| Expanding access to science and technology |
|Session 5: From new technologies to new modalities of cooperation|
|Systems management for information technology development|
At several points in the phased evolution of the technology development and transfer process, it will be necessary to assess and evaluate potential identified technologies and a hypothetical development and transfer process. Therefore, it is necessary to have criteria for evaluating relative appropriateness of various technology development or transfer strategies in order to determine appropriately meritorious technologies and associated development and transfer strategies. There are many factors that need to be considered in doing this. Large-scale technology development consumes financial and other resources, often for a significant time period. It is invariably necessary to recognize that the benefits of developing one particular technology strategy alternative must be weighed against the costs of foregoing other opportunities.
There are a number of issues to be resolved through the evaluation efforts accomplished as part of the systems management of technology development and transfer. These include:
- determining an appropriate specific process to use for the identification and evaluation of potential technologies for development and/or transfer;
- identifying the groups that should be involved in this identification and evaluation process;
- identifying the criteria that will be used to determine length and type of support;
- identification of appropriate criteria to determine transferability of the technology to full-scale operational deployment status or termination.
Each of these relates to the criteria that will actually be used for evaluating emerging technology development strategies. I have discussed many of these criteria in our efforts this far. Dutton and Crowe  provide an excellent summary of many appropriate evaluation attributes:
(1) Technological merit
(a) Technological objectives and significance
(b) Breadth of interest of strategy
(c) Potential for new discoveries and understandings
(d) Uniqueness of proposed development strategy
(2) Social benefits
(a) Contribution to improvement of the human condition
(b) Contribution to national pride and prestige
(c) Contribution to international understanding
(3) Programmatic (management) issues
(a) Feasibility and readiness for development
(b) Technological logistics and infrastructure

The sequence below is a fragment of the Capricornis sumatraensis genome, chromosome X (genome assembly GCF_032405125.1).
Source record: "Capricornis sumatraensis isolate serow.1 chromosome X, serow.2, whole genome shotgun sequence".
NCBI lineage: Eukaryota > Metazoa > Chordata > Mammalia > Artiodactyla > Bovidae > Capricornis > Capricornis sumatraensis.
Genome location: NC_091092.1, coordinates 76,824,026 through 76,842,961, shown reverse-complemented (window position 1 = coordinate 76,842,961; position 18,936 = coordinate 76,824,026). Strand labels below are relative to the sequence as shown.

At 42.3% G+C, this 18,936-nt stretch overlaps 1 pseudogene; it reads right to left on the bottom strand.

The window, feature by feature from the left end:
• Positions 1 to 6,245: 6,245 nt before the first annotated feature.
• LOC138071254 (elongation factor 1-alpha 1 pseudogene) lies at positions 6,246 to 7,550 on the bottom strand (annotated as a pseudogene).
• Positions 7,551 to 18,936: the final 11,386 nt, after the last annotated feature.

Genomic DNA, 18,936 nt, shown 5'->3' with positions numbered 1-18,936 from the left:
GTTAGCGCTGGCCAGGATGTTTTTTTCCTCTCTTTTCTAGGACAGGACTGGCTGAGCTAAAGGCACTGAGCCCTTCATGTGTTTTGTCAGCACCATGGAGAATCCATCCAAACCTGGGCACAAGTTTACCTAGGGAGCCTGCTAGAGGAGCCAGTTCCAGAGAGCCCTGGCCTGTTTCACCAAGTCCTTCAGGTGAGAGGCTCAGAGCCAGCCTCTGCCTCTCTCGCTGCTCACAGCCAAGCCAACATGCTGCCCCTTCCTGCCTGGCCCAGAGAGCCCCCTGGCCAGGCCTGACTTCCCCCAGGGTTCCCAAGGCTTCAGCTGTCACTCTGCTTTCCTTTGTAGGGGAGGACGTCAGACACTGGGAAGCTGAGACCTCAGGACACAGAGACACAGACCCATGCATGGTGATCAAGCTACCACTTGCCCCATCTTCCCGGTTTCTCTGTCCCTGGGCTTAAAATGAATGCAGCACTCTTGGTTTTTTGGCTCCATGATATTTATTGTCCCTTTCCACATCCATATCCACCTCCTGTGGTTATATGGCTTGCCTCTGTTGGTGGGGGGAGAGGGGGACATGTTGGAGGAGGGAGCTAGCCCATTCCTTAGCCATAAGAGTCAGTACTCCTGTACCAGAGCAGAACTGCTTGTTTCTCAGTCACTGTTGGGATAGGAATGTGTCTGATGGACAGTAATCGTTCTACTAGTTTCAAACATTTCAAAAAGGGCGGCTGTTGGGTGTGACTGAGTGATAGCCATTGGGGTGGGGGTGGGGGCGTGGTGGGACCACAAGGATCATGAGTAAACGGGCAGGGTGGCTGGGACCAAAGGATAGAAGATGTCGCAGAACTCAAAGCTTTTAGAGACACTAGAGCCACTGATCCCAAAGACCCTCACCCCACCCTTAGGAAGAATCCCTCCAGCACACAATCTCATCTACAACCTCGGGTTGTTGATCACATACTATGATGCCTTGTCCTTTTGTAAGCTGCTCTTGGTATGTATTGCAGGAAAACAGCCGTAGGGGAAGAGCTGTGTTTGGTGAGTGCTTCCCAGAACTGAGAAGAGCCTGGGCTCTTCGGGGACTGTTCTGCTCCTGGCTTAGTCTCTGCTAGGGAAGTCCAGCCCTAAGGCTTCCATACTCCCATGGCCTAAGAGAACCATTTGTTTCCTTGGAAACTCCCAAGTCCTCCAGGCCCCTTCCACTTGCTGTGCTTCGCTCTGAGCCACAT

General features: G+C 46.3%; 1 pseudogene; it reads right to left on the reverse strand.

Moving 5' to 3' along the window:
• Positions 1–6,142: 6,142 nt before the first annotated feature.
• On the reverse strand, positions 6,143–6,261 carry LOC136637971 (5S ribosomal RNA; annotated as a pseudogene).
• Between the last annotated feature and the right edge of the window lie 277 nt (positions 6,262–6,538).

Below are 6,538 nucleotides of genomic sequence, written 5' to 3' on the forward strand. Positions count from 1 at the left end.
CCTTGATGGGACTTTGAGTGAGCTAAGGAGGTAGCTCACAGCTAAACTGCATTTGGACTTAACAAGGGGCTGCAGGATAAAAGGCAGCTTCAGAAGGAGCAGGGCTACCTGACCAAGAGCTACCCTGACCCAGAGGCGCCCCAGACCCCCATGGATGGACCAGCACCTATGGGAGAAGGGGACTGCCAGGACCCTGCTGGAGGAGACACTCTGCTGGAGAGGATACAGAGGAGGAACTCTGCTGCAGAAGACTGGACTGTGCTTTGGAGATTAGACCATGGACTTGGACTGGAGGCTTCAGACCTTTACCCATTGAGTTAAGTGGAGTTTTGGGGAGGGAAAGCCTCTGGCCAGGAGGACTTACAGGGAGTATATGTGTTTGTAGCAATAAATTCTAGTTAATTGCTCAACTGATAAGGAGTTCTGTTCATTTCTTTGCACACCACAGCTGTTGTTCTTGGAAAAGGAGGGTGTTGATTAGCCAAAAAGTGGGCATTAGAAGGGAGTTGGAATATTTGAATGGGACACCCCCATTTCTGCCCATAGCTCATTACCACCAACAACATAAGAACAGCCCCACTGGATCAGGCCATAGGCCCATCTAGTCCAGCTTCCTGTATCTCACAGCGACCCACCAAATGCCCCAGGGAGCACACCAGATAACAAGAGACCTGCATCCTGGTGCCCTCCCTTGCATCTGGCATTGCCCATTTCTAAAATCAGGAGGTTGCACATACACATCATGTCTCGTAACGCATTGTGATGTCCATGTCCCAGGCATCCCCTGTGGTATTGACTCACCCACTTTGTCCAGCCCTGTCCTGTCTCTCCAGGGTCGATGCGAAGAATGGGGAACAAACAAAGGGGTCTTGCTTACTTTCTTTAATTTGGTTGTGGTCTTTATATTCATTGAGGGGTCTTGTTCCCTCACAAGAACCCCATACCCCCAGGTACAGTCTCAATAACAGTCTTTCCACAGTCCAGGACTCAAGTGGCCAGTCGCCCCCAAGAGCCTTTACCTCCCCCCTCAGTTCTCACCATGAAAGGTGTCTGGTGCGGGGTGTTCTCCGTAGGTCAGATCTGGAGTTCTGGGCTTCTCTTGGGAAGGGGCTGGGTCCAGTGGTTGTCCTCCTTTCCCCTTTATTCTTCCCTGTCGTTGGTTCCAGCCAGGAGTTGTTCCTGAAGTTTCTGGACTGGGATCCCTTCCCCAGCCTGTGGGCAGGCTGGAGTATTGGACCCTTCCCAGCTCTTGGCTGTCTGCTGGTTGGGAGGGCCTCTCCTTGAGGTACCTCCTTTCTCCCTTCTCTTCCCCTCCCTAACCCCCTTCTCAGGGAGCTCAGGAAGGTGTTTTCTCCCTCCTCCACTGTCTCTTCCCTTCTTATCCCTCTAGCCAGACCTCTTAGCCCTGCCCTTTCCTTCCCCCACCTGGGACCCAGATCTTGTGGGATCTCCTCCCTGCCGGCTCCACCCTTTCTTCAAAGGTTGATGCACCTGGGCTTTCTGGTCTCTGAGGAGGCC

(c) Technological community commitment and readiness
(d) Institutional infrastructure and implications
(e) International involvement
(f) Cost of the proposed strategy
I have rephrased these as attributes for a multiple attribute evaluation effort. These attributes may be viewed in several ways. For example, they can also be seen as ingredients at the various gateways for the development of emerging engineering technologies shown in figure 3. In addition to obtaining an evaluation of proposed technologies and associated development and/or transfer strategies, an appropriate approach to evaluation should also allow for full exploration of the needed functions to insure satisfactory development of appropriate technologies. To do this, people are needed who fill the roles of :
- Idea generators that contribute ideas from technology push or market pull considerations to extend the ultimate potential of the emerging technology under development;
- Idea exploiters, or innovators or technology development champions or research entrepreneurs, who take research ideas and attempt to get them fully explored, supported, and adopted;
- Management leadership, or business leaders, who see to it that the various planning, scheduling, monitoring, and control functions are carried out effectively;
- Information (and knowledge) gatekeepers who provide informed wisdom to the parties at interest as to the emerging engineering technology development relative to contemporary realities that effect technology, capital, manufacturing, standards, and market potential; and
- Sponsors who are not directly involved with the development strategy, in order to insure objectivity, and who provide leadership and resources from the very highest levels to enable development of the technology or to restrict it when it proves cost-ineffective.
These needs should also be translated into attributes that can be used to measure the success of a particular technology and development strategy.
The assessment and evaluation of alternative technologies proposed for development may be approached through the application of formal decision theoretic methods. A major objective in technology assessment and evaluation is forecasting the potential costs and the resulting effectiveness of technology development or transfer. It is desirable to minimize the error associated with this prediction. If a set of inductive beliefs do not conform to those associated with the use of the probability calculus, then the expected error can always be reduced by modifying those belief values to conform to the calculus. Multi-attribute utility models are generally additive. They calculate utilities of an alternative or outcome by a weighted addition of the utility values of the alternative or outcome across the multiple attributes. The reasons that support using these MAUT models are that the necessary and sufficient conditions for these models to hold are well known. Further, the very important notion of value independence results. A cost effectiveness model [53, 58] for evaluating alternatives may be utilized.